There could - and should - have been more to this short-lived animated saga. It was full of classic Star Trek moments, including exotic alien adventures and rich camaraderie among the crew. It was genuinely funny, clever, and colorful. The animation, mind you, was really disjointed but enjoyable nevertheless. It just has a rich, classic Star Trek feel that every Trekkie should experience after the third season of the Original Series. Some Trekkies consider this series non-canon but as it was composed by many of the original writers and directors, including D.C. Fontana ("This Side of Paradise", "The Enterprise Incident"), Marc Daniels ("By Any Other Name", "I, Mudd"), and David Gerrold ("The Trouble With Tribbles"). Gene Roddenberry said he regretted certain moments in the Animated Series but he also claimed at one point that whatever appears on screen can be considered canon among us Trekkies. I believe in the latter statement ... even for the worst Trek. And this, my fellow Trekkies, is far away from the worst Star Trek. Indeed, I believe everyone should watch, enjoy, and remember.
Star Trek Animated could boldly go where the original series could often not go. It was able to show more exotic aliens, spaceships, and planetscapes then possible in live action. It broke new ground,it won an Emmy Award and left a lasting impression on t
Sometimes called as TOS-A, Star Trek The Animated series debuted on NBC, Sat. Sept. 8, 1973 and ran for two seasons. It featured the original series cast returning to reprise their roles, as well as many of the original series writers, and guest stars. In addition, it was executive produced by Gene Roddenberry, and produced by D.C. Fontana, who has been with Star Trek from it's very beginnings. Being animated, the series could boldly go where the original series could not. It was able to show more exotic aliens, spaceships, and planetscapes then possible in live action. It broke new ground, won an Emmy, and left a lasting impression on the Star Trek universe. It also kept Star Trek alive in it's lean years, between the original series and the movies, I'm rating it a solid **** out of 5 stars for the care and effort that went into this sometime wrongly overlooked & forgotten entry in the Star Trek series.
Star Trek: The Animated Series has got to be some of the best Star Trek ever. Most of the stories were outstanding and the animation was great for it’s time. I think that most people did not give the animated series a chance. I just loved the Counter-Clock Incident where everyone on the ship grows younger. Another one of my favorites is The Time Trap; this story gives us the Delta Triangle, the galaxy’s version of the Bermuda Triangle. The crews are sucked into the Delta Triangle along with a Klingon ship and have to work together to get out. These are just a couple of examples of the great stories that the animated series put out. Another thing is that even though they had a small budget to get the show done they could provide us the viewer with more aliens and more alien crewmembers then ever before. Examples of this are Lt. Arex, the Mayan god Kukulkan, and the god and satyr-like creatures of Megus-Tu. To bring all this to a close in my opinion this is just a great show.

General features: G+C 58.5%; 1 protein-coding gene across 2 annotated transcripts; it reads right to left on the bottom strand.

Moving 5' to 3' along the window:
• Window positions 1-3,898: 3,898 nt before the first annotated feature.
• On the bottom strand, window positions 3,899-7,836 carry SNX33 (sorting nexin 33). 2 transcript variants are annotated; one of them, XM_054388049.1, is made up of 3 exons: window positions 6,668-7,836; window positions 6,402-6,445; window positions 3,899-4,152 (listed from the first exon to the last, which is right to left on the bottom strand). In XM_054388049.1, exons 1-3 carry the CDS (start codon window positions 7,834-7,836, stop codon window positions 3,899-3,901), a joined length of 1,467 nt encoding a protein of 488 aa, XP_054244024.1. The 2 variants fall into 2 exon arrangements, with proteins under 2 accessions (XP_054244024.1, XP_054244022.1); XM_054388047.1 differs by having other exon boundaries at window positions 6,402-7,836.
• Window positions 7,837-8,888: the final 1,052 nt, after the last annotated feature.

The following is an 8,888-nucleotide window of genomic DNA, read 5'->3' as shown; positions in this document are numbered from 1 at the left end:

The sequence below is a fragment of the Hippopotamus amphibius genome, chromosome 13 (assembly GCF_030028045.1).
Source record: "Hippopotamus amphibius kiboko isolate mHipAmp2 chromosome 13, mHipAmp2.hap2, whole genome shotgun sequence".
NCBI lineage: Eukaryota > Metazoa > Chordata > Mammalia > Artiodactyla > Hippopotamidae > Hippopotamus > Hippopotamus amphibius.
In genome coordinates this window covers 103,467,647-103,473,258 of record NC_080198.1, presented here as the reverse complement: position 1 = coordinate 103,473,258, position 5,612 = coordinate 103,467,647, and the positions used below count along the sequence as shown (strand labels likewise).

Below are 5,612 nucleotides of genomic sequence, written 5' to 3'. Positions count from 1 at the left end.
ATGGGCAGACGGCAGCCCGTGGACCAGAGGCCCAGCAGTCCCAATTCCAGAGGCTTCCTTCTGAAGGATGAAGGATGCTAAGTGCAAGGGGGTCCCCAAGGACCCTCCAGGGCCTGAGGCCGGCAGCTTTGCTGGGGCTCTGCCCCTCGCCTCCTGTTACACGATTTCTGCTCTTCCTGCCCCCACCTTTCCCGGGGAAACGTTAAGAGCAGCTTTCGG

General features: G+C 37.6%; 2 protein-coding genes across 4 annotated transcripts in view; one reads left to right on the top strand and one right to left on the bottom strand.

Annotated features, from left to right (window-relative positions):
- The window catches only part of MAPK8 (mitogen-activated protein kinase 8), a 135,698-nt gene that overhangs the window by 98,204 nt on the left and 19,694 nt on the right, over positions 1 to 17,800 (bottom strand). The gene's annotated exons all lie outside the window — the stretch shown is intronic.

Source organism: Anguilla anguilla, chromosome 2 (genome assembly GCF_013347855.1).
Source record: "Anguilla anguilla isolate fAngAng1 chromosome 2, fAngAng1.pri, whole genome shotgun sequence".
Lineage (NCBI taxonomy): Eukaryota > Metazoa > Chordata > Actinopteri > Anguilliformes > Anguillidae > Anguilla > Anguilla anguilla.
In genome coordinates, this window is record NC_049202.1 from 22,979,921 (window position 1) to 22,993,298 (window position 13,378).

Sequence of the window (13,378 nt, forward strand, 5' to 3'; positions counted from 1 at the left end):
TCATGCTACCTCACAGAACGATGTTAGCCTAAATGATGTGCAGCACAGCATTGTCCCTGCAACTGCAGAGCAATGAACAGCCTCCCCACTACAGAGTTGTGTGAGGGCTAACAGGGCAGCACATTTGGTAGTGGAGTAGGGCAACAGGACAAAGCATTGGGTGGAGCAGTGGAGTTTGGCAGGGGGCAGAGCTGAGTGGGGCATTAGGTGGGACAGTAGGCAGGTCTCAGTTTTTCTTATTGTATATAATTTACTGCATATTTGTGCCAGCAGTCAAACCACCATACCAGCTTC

Truly great cartoon series, this was essentially the classic original series in a cartoon setting. By this time, the original thanks to Desilu Productions had enjoyed a comeback on tv. The original series, despite being cancelled by
NBC was now becoming a cult phenomenom.
The cartoon series even featured the original
voices of William Shatner and Leonard Nimoy and the whole cast. The episods are top notch and animation is superb. It actually does outshine the original, because lets face facts: The original had mediocred special effect and had a small meager budget compared to the movies.
But the cartoon itself had bigger budget, more stories , and was a mature level for both kids and adults. A couple of great eps are "Eye of the Beholder", "Pirates of Orion" and "Magic Megas Tu". "Yesteryear" was truly an informative
episode as we see Spock's background and
how he grew up with part of his Vulcan
This is a great series that truly needs
to be rewatched again.
Saturday mornings at 10:00 am on NBC 1973 - 1974. That's when and where this show appeared. And at the time being in junior high, I was right there watching this, and the show's theme music still resonates in my head as a fitting nod to the original's theme. I remember hoping that the show would capture the same spirit as the original live action series. And with almost all of the original cast returning to do the voices, as well as many of the original writers returning to contribute stories, it did indeed capture the spririt, albeit as much as it could given its mere 22 minute running time in a 1/2 hour timeslot. Some of the stories were a bit uneven and rushed, but the strict running times forced some compromises, and it was miraculous that episode after episode, a short story was made even shorter, to use for this series. Still, it was great to see some sequel nods to the original series including more about the tribbles, Harry Mudd, and even the Guardian of Forever. The show also dared to tread on ground that the original could not (e.g., McCoy's backstory or a revamped rec deck that looks and works eerily like the TNG holodeck or even the younger and older versions of the legendary Captain Robert April, a Roddenberry nod to the fans). It's a shame that despite originally being given a shoestring budget, even that was taken away, essentially ending the show at 22 episodes. It aired during the traditional children's cartoon time, yet had nothing cartoon or childish about it (other than the young Spock in Yesteryear). Interestingly, the children's hours were often sprinkled with animated shows that were really more geared to young adults or adults (e.g., Fantastic Voyage or Jonny Quest). But because of the animation, they were never considered for primetime (an aberration from past practices when shows like The Jetsons or The Flintstones were on at primetime or from the current, when shows like Family Guy or The Simpsons grace primetime).